By Ara Tucker

“The humans won’t last forever,” Walt remarked as he sat next to Frank.

“Little comfort that is to Chip over there in that economy-sized cauldron. They could have at least sprung for the jumbo size so that he’d brown evenly. Say, is this mud feeling warmer than usual?” Frank replied.

Pig Slaughter    Hilary Harkness

Pig Slaughter

Hilary Harkness

“Chester thinks we’re due for another melt one of these days soon.” Walt noted.

“Chester thinks too highly of his thoughts.” Frank grumbled as he shifted to get more comfortable. His left haunch had been acting up ever since he’d seen the stack of feet curing in the smokehouse.

“When you’re a dog amongst pigs, I suppose.” Walt said.

“I suppose. Say, what’s she got slung over her shoulders?” Frank sniffed. Walt had gas again.

“Who?” Walt asked, completely unashamed as he let another one rip.

“The crazy one they call, Blondie. She’s crossing the bridge.” Frank burrowed his snout into the mud, trying to get free of Walt’s flatulence.

“Again? All she seems to do is cross that bridge.” Walt observed.

“Chester says she has family across the water. Carnidiversity specialists or something.”

“Like she gets other kinds of slaughter food?”

“It’s certainly not a pig she’s got slung over her shoulders. Could be one of Chester’s kind. Though, he’d like us to believe he just came out of the water fully formed like a seal.” Frank picked his snout back up and glared at the water. He hated Chester.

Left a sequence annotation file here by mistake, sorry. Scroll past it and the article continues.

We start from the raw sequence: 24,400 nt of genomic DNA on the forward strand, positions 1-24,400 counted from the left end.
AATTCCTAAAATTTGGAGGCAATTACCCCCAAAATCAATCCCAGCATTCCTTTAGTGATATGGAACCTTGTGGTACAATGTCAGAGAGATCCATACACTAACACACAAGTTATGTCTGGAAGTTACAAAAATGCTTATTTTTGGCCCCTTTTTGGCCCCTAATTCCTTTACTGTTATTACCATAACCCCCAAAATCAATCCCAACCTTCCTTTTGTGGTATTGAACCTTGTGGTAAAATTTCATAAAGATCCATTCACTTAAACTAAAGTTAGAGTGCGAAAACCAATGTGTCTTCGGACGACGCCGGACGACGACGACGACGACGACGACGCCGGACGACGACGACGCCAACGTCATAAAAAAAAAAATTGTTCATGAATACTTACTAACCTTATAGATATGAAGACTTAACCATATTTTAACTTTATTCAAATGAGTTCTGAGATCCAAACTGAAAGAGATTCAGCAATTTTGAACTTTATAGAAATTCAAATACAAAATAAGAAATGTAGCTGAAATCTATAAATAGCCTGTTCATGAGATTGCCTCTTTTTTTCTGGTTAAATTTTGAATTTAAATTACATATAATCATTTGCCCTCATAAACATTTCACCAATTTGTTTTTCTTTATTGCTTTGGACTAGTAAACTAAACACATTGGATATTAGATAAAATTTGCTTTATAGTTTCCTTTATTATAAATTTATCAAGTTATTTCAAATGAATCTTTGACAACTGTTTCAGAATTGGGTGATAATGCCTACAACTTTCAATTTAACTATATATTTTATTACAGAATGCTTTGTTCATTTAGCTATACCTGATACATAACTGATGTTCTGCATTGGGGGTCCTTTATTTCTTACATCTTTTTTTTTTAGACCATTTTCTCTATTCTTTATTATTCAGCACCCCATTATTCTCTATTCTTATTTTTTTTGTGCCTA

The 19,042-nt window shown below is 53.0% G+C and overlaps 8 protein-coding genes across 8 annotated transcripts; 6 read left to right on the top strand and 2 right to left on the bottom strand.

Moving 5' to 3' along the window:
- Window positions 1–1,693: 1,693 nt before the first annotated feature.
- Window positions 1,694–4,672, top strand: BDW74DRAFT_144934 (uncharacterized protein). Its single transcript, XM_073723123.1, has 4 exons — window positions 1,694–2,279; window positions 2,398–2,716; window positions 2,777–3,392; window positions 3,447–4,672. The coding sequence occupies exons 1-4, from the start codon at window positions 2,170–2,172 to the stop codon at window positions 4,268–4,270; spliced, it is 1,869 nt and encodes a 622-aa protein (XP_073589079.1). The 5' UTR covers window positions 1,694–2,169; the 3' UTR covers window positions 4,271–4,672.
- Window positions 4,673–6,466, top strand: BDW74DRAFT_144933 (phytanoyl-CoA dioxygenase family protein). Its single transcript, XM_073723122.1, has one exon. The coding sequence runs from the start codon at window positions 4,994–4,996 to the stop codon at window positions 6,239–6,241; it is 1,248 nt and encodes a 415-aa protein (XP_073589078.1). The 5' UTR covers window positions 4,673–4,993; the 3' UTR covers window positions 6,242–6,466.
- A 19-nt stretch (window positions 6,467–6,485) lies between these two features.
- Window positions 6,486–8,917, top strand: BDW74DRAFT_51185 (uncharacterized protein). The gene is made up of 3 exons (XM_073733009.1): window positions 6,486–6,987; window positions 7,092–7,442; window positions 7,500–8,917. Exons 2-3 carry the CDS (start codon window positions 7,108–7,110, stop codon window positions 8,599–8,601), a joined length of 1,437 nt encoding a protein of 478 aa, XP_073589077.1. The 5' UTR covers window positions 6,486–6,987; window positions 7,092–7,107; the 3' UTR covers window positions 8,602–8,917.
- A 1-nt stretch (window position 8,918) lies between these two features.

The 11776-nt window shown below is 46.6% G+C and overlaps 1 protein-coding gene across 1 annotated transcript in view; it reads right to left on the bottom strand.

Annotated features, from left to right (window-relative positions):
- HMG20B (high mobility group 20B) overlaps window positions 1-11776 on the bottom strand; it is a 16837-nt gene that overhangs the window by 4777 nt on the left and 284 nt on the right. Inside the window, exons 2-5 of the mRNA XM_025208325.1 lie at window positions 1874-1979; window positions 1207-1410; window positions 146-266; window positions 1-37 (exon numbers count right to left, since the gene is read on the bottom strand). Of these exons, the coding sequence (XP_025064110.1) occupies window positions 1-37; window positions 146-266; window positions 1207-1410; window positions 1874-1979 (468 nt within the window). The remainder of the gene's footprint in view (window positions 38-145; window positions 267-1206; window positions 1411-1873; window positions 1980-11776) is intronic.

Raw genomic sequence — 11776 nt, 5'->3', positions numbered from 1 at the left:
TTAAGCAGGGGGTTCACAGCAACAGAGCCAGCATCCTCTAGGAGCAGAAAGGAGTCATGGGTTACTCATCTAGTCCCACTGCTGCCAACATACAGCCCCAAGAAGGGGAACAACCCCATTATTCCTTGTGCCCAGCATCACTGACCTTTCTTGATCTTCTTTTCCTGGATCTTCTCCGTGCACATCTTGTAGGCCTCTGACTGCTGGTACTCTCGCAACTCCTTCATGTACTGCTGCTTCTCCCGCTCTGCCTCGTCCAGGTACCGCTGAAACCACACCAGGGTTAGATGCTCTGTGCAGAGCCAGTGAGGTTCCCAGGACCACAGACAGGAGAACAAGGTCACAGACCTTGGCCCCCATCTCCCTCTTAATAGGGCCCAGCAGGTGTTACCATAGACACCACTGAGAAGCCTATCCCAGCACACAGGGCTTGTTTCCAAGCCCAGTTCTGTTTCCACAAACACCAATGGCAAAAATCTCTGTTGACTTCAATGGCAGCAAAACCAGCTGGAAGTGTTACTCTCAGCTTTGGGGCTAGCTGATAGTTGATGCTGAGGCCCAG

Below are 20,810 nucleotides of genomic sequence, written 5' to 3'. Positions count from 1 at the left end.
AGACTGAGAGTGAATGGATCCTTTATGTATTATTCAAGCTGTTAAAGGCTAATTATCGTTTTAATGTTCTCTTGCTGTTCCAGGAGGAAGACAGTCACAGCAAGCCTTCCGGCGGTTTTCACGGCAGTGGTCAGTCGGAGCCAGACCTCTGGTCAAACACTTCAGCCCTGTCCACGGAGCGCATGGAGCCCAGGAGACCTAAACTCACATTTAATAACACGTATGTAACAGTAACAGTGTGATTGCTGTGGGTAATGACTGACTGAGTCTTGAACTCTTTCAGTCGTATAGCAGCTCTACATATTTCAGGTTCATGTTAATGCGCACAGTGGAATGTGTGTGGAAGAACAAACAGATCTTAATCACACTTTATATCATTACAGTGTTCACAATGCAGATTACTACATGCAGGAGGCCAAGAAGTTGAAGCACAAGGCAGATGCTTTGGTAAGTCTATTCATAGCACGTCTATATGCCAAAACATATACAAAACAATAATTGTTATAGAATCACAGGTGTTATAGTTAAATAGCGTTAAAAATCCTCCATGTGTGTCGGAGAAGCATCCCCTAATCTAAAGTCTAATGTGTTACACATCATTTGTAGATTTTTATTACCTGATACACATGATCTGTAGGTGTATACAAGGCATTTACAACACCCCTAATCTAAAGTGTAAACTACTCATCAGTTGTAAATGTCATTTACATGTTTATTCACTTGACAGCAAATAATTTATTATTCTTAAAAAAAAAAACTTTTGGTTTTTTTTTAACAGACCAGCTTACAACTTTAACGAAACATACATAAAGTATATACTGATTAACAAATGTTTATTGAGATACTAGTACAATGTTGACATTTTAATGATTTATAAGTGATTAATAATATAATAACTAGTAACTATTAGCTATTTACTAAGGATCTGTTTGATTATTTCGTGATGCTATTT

“Chester wouldn’t allow it. Her ankles would be lacerated before she got off the bridge.” Walt didn’t mind Chester, but he’d never tell Frank that.

“Where’d you learn a word like lacerated?”

“The humans say a lot of things when they think we’re sleeping.”

“I usually am sleeping. I’m only awake now because the mud is hotter than usual.”

“If I’m going to go, I want knife dancer to take me out.”

“Really? I’d have taken you for a hanging hog.”

“My dad went that way. Blood rushed from his toes to his head. I couldn’t look at him for days. My mom, she just walked into the water one day.”

“And drowned?”

“No. She floated back to shore and they put her in the cauldron.”

“The cauldron’s been around awhile.”

“Chester says they’re getting another one.”

“Well, they won’t be getting anything if the melt happens.”

“I wouldn’t count on it.”

“They won’t last forever.”

“Maybe not, but I’d bet you a rack of ribs that they’ll last longer than we do.”

“I’m more of a chops man, myself but I’ll bite.”

“All this slaughter is making me hungry. Want to see if we can wrangle a fish out of Chester’s mouth? He hates it when we do that.”

“You’re on.”

An excerpt from Bedtime Stories, a collection of paintings and short stories by Hilary Harkness and Ara Tucker (2018). All rights reserved.